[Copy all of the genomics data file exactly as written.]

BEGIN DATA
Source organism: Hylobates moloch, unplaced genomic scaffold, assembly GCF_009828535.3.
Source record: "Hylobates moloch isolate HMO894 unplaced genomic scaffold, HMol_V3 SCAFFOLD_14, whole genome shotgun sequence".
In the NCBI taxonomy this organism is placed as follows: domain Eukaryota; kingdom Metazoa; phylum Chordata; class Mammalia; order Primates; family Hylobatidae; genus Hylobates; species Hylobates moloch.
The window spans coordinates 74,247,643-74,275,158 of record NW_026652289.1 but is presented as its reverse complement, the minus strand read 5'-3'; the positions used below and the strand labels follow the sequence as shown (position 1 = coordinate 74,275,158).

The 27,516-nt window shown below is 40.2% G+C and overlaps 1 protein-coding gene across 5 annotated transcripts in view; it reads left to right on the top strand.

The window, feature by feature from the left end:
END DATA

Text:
Source organism: Hylobates moloch, unplaced genomic scaffold, assembly GCF_009828535.3.
Source record: "Hylobates moloch isolate HMO894 unplaced genomic scaffold, HMol_V3 SCAFFOLD_14, whole genome shotgun sequence".
In the NCBI taxonomy this organism is placed as follows: domain Eukaryota; kingdom Metazoa; phylum Chordata; class Mammalia; order Primates; family Hylobatidae; genus Hylobates; species Hylobates moloch.
The window spans coordinates 74,247,643-74,275,158 of record NW_026652289.1 but is presented as its reverse complement, the minus strand read 5'-3'; the positions used below and the strand labels follow the sequence as shown (position 1 = coordinate 74,275,158).

The 27,516-nt window shown below is 40.2% G+C and overlaps 1 protein-coding gene across 5 annotated transcripts in view; it reads left to right on the top strand.

The window, feature by feature from the left end: